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I have a manual espresso machine. I have to turn the pump on and off with a switch and judge when to stop by myself.

How do I judge when the best point is to stop pulling the shot? Do I do it by volume, colour, or something else?

  • Specifically, what kind of a machine do you have? Or even more specifically, what machine do you have? I've only used this kind of machine, which has a mechanical lever (you say pump and switch...), and you control how much water ahead of the pull by how much you raise (or pre-cock) the lever. That link also discusses some other factors besides volume and time. – hoc_age Feb 10 '15 at 18:30
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Assuming the perfect grind, you are looking for extraction time and volume.

The ideal double shot should be 60 mL (about 2 US fluid ounces) and should be extracted between 20-30 seconds.

I use the double shot as the example because it is considered to be the standard.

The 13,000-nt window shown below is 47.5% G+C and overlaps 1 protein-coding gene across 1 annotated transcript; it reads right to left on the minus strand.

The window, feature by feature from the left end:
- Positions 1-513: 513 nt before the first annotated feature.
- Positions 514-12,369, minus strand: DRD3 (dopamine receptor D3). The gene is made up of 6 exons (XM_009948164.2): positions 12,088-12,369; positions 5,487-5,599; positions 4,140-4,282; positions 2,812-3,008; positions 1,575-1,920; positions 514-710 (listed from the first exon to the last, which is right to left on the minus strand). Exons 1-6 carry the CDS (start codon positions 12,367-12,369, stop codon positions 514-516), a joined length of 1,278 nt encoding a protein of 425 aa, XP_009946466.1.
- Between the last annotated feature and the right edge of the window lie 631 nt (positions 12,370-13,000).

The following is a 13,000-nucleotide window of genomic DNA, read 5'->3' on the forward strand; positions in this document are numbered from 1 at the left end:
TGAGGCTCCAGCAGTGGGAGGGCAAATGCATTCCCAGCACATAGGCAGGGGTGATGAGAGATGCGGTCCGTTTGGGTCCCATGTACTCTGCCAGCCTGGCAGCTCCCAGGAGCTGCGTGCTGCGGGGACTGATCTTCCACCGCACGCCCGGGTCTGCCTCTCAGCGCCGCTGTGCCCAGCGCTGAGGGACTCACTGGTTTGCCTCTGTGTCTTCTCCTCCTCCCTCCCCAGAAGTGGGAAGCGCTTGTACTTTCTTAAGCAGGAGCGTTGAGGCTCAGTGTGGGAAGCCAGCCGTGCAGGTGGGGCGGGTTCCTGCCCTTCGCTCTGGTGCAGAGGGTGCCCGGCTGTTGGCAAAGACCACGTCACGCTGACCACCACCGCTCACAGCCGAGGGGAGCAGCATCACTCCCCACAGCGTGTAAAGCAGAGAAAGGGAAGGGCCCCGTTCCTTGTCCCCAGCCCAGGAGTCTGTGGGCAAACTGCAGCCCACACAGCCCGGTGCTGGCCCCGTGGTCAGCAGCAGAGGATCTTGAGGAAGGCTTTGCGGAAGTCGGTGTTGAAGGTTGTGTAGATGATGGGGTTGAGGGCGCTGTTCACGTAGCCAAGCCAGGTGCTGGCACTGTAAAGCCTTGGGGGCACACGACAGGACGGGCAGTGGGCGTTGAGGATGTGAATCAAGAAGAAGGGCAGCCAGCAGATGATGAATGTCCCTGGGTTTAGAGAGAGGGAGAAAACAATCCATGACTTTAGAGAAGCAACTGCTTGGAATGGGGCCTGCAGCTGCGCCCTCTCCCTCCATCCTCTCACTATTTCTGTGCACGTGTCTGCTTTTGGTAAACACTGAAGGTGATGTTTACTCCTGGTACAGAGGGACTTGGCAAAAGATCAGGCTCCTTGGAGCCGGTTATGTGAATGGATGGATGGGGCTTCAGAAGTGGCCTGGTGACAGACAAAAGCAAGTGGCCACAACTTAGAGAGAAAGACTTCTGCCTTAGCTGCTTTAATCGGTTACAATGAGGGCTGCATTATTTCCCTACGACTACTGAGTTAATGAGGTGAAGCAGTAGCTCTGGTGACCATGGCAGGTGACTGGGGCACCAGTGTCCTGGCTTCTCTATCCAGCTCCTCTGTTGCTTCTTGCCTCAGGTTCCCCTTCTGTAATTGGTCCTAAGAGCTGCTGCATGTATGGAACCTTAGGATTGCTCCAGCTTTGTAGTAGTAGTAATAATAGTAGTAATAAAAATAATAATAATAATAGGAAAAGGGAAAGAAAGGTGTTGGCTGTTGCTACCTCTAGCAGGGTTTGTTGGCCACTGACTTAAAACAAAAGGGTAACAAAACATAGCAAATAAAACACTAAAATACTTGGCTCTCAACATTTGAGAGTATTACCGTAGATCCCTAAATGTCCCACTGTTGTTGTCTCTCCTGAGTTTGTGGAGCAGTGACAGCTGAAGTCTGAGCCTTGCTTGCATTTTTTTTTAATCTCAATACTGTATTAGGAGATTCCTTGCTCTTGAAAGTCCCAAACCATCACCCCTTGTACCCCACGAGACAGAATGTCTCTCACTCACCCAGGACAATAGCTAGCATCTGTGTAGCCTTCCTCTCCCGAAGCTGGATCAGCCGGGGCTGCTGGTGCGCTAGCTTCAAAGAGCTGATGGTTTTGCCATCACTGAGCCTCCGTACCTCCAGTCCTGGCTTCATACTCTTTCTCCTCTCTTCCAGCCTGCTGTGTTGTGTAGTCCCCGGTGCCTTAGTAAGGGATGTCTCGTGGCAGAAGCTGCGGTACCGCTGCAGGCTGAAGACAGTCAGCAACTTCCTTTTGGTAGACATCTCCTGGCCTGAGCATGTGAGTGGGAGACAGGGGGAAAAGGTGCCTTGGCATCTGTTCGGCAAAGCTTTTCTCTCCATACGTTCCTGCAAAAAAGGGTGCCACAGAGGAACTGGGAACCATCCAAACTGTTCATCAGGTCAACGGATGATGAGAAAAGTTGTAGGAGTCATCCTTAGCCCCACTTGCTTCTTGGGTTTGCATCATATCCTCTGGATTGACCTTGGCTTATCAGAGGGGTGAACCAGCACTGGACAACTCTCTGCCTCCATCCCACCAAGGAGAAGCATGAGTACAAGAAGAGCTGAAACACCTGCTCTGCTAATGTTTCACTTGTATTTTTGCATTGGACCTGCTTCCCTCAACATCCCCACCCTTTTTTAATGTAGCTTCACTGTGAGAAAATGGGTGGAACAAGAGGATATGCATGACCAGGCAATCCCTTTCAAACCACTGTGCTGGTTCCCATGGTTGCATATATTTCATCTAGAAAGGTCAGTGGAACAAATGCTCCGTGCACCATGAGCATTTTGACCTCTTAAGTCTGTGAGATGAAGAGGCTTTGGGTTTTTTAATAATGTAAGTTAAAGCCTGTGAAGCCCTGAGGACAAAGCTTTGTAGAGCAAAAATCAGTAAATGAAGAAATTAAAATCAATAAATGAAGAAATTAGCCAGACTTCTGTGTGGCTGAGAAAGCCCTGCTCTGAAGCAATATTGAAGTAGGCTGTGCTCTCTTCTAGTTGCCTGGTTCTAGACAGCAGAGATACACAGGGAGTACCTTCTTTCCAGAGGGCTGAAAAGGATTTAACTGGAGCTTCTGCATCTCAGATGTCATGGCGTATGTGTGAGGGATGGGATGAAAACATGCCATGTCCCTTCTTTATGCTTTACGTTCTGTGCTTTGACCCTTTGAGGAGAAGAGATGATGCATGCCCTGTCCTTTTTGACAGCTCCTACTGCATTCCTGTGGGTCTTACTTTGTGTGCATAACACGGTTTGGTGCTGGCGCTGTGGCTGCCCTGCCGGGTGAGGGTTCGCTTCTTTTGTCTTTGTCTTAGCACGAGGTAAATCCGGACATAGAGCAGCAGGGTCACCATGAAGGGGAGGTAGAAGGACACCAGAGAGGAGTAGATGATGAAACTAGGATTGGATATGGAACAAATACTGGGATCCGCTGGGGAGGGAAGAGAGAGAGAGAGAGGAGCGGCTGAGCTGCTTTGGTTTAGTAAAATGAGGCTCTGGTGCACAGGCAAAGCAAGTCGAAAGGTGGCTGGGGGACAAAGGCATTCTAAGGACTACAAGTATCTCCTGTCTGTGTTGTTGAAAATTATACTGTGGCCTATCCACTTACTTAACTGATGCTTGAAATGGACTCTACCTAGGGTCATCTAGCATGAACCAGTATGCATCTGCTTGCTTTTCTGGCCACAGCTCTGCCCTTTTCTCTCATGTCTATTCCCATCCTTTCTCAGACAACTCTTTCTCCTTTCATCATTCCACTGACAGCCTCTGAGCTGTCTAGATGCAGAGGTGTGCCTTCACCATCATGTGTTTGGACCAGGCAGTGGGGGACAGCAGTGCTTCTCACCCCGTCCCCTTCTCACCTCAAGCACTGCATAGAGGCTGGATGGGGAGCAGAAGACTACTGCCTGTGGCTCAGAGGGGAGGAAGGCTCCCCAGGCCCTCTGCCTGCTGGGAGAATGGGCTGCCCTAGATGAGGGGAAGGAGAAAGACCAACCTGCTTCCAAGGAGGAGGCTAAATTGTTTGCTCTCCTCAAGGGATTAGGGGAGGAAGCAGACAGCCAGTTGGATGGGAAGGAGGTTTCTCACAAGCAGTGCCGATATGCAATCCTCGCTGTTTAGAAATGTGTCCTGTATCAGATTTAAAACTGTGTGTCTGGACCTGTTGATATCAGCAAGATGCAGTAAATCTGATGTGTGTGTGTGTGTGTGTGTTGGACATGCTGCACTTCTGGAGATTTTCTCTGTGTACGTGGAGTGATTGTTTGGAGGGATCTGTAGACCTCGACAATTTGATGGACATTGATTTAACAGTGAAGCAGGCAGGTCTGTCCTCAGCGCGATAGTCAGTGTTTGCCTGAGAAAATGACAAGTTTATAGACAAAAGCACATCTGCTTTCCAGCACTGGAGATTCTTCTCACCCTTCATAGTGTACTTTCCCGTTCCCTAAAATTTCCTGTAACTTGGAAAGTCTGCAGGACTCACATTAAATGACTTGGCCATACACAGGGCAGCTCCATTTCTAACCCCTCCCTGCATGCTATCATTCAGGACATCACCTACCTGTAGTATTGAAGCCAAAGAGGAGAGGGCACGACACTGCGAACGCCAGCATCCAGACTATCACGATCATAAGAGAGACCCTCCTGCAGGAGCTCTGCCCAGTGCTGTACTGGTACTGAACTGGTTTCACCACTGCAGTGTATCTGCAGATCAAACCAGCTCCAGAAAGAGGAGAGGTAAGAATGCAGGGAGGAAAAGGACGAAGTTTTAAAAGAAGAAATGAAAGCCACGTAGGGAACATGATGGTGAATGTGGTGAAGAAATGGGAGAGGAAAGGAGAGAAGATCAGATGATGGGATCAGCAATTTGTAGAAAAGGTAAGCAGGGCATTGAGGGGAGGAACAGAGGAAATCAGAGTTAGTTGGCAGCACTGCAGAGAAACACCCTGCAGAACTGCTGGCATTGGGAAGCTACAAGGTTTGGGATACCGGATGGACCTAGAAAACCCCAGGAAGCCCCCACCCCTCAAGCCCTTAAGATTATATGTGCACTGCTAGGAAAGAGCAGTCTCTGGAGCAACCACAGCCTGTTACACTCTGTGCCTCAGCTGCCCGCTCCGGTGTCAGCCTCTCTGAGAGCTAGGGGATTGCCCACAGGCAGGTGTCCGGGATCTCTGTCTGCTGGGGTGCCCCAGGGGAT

So essentially, pull a double shot until 60 mL or 2 ounces comes out. You can use something to measure this volume like a graduated shot glass. Time how long this takes. I always aim for 20 seconds. If it is faster than 20 seconds, then you need to make your grind slightly finer. If it is slower than this, then you need to make the grind slightly coarser.

Then modify to your taste! If you like the way it tastes when it takes 30 seconds, then drink away and enjoy. If you prefer 20 seconds, then enjoy that!

Half these values for a single shot.

Note: Some people will argue that a double shot should be 40 mL and not 60 mL. This is also about preference.

3

I generally judge when to stop my shot based off when blonding begins to occur. This is when the espresso changes to a noticeably lighter, yellowish color. At this stage, only bitter flavors are being extracted from the coffee, and any more extraction will only degrade the flavor of your shot.

It takes a bit of practice to notice blonding, and can be made more obvious by using a bottomless portafilter. I also suggest using a stopwatch to determine how long it takes before blonding occurs, so you can see how consistent the rest of your process is.

  • I did not know about bottomless portafilters - they look cool! – fredley Feb 11 '15 at 8:52

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